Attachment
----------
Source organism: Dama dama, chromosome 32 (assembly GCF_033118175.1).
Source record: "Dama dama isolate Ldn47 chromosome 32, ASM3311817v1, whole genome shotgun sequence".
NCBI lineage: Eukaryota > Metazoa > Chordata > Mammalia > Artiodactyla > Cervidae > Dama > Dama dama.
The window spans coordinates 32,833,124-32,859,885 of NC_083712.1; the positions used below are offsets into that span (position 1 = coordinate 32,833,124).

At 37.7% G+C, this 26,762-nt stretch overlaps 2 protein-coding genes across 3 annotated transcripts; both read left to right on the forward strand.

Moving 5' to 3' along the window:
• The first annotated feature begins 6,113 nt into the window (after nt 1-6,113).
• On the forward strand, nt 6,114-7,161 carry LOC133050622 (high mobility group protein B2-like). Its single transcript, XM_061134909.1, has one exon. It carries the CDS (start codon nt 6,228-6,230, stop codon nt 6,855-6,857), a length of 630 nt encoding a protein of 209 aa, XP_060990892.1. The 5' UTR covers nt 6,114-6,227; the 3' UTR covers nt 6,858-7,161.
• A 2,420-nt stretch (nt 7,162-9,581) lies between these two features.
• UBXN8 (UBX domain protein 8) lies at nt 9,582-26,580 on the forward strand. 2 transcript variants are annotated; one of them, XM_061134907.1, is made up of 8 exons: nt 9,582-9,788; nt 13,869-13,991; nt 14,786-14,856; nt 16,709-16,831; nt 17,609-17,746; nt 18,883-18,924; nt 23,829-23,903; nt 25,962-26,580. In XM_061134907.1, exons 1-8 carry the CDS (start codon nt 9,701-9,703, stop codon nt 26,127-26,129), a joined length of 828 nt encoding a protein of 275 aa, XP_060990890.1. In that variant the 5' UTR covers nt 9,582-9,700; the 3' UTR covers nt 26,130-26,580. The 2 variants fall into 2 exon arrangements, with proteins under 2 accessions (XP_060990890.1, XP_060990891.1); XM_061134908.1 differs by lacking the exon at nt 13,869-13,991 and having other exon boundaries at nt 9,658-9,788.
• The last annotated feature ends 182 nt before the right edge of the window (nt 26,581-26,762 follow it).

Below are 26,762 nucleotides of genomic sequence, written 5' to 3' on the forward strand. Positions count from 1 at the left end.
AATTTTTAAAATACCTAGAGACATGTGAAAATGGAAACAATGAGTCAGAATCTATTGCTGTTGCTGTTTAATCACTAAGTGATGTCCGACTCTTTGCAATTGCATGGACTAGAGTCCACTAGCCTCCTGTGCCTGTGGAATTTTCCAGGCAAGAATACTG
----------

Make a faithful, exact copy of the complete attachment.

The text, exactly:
Source organism: Dama dama, chromosome 32 (assembly GCF_033118175.1).
Source record: "Dama dama isolate Ldn47 chromosome 32, ASM3311817v1, whole genome shotgun sequence".
NCBI lineage: Eukaryota > Metazoa > Chordata > Mammalia > Artiodactyla > Cervidae > Dama > Dama dama.
The window spans coordinates 32,833,124-32,859,885 of NC_083712.1; the positions used below are offsets into that span (position 1 = coordinate 32,833,124).

At 37.7% G+C, this 26,762-nt stretch overlaps 2 protein-coding genes across 3 annotated transcripts; both read left to right on the forward strand.

Moving 5' to 3' along the window:
• The first annotated feature begins 6,113 nt into the window (after nt 1-6,113).
• On the forward strand, nt 6,114-7,161 carry LOC133050622 (high mobility group protein B2-like). Its single transcript, XM_061134909.1, has one exon. It carries the CDS (start codon nt 6,228-6,230, stop codon nt 6,855-6,857), a length of 630 nt encoding a protein of 209 aa, XP_060990892.1. The 5' UTR covers nt 6,114-6,227; the 3' UTR covers nt 6,858-7,161.
• A 2,420-nt stretch (nt 7,162-9,581) lies between these two features.
• UBXN8 (UBX domain protein 8) lies at nt 9,582-26,580 on the forward strand. 2 transcript variants are annotated; one of them, XM_061134907.1, is made up of 8 exons: nt 9,582-9,788; nt 13,869-13,991; nt 14,786-14,856; nt 16,709-16,831; nt 17,609-17,746; nt 18,883-18,924; nt 23,829-23,903; nt 25,962-26,580. In XM_061134907.1, exons 1-8 carry the CDS (start codon nt 9,701-9,703, stop codon nt 26,127-26,129), a joined length of 828 nt encoding a protein of 275 aa, XP_060990890.1. In that variant the 5' UTR covers nt 9,582-9,700; the 3' UTR covers nt 26,130-26,580. The 2 variants fall into 2 exon arrangements, with proteins under 2 accessions (XP_060990890.1, XP_060990891.1); XM_061134908.1 differs by lacking the exon at nt 13,869-13,991 and having other exon boundaries at nt 9,658-9,788.
• The last annotated feature ends 182 nt before the right edge of the window (nt 26,581-26,762 follow it).

Below are 26,762 nucleotides of genomic sequence, written 5' to 3' on the forward strand. Positions count from 1 at the left end.
AATTTTTAAAATACCTAGAGACATGTGAAAATGGAAACAATGAGTCAGAATCTATTGCTGTTGCTGTTTAATCACTAAGTGATGTCCGACTCTTTGCAATTGCATGGACTAGAGTCCACTAGCCTCCTGTGCCTGTGGAATTTTCCAGGCAAGAATACTG